Images from the Pilgrims’ first Thanksgiving Day feast are easy to call to mind—black hats, wide white collars, Native American guests, and an idyllic feast bringing together two very different cultures. But historian Robert Tracy McKenzie—along with others in his field—say that many of those images are, to put it simply, not true.
The Pilgrims often wore bright colors, for example. And while the 1621 feast did include Native Americans, the dynamic between the two groups was likely tense.
McKenzie, chair of the history department at Wheaton College, explores the Pilgrims’ journey from England to Holland to America in his 2013 book “The First Thanksgiving: What the Real Story Tells Us About Loving God and Learning from History.”
The Pilgrims, he writes, wouldn’t have been given to celebrating very many holy days. This set them apart from the Catholic and Anglican Churches. Aside from a weekly Sabbath, the Pilgrims had two distinct reasons to call for a holy day: a day of humiliation and fasting, and a day of thanksgiving.
Both happened in 1623, as new settlers arrived while the existing colonists were already struggling to survive. Food was scarce, and now there were more mouths to feed. And on top of all that, McKenzie writes, they faced a two-month drought that summer.
The Pilgrims called a day of humiliation “to seek the Lord by humble and fervent prayer.” They prayed for eight or nine hours, McKenzie writes, during which the sky became overcast. Then, it rained for the next 14 days.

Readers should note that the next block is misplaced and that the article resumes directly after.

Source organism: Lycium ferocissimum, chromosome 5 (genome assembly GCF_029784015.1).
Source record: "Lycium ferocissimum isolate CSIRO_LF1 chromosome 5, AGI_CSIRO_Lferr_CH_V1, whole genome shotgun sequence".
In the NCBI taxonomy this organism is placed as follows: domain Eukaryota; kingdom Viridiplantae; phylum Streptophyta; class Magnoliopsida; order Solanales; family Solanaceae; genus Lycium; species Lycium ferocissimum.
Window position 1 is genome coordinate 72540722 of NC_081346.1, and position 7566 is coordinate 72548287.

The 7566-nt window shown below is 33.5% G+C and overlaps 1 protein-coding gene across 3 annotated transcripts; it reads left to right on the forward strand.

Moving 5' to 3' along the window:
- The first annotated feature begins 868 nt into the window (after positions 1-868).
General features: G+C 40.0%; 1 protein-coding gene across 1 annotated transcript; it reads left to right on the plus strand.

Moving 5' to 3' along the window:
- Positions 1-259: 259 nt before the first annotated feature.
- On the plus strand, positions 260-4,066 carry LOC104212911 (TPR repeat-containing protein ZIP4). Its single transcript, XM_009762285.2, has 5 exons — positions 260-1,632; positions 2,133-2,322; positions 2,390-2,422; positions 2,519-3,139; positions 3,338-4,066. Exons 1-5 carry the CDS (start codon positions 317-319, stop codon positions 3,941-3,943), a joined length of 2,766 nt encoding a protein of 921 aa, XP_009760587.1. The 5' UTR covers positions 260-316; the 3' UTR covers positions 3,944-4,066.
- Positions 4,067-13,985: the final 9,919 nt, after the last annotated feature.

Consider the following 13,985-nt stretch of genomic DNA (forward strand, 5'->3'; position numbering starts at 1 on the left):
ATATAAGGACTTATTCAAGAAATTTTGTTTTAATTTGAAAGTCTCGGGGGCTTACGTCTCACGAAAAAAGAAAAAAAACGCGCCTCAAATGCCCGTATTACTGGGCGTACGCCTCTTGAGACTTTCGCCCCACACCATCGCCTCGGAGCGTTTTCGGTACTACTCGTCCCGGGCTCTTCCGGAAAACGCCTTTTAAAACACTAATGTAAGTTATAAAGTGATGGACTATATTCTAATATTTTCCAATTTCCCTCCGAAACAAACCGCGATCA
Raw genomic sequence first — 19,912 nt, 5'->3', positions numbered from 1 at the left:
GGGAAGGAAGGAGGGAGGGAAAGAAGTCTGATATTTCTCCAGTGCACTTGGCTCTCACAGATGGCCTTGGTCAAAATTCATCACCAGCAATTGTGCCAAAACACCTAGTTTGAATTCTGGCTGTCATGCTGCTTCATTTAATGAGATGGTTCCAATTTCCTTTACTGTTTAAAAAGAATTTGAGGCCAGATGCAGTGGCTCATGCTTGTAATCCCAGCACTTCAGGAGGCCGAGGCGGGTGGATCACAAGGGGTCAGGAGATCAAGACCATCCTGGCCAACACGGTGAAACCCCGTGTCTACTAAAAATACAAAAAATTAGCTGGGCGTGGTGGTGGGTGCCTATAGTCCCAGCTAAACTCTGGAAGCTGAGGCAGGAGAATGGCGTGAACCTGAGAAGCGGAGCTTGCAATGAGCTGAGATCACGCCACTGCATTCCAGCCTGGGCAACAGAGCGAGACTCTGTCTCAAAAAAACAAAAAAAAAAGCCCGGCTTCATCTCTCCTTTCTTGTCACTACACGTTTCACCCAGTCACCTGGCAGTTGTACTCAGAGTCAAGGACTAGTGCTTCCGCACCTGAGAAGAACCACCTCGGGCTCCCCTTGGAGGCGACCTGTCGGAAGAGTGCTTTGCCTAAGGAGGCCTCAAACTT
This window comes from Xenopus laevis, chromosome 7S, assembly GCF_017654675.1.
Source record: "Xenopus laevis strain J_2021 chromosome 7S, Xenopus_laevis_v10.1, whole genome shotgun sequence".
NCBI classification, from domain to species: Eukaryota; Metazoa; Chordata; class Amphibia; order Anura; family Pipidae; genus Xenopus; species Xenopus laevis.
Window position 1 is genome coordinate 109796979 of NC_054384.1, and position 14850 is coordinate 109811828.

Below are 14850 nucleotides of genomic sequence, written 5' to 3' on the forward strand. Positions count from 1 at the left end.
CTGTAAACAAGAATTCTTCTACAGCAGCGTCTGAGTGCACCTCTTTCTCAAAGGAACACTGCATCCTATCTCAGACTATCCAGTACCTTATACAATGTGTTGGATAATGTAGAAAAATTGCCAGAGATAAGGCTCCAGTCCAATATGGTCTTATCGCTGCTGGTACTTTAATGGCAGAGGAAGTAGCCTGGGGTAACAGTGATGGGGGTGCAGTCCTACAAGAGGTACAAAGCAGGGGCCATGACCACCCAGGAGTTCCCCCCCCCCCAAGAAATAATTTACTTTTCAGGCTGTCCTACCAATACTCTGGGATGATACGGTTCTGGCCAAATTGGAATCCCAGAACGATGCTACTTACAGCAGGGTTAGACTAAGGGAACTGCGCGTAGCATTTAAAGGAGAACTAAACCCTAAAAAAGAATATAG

And then the Pilgrims saw reason for another holy day—a day of thanksgiving. McKenzie writes this particular day was very different from what we traditionally think of as the first Thanksgiving, which historians generally consider to have been a kind of harvest festival. The real first Thanksgiving, he says, was “called to acknowledge a very specific, extraordinary blessing from the Lord.”
The current vestiges of Thanksgiving Day celebrations are very different than what the Pilgrims embraced, McKenzie says. “In their view, an annual Thanksgiving taught human conceit and divine predictability and could easily degenerate into a meaningless ritual that reduced God’s provision for human news to his creation of the crop cycle.
“By observing Thanksgiving irregularly, on the other hand…the Pilgrims reminded one another to look with expectancy for God’s ongoing, direct intervention in every aspect of their lives.”
– The First Thanksgiving (IVP Academic, 2013)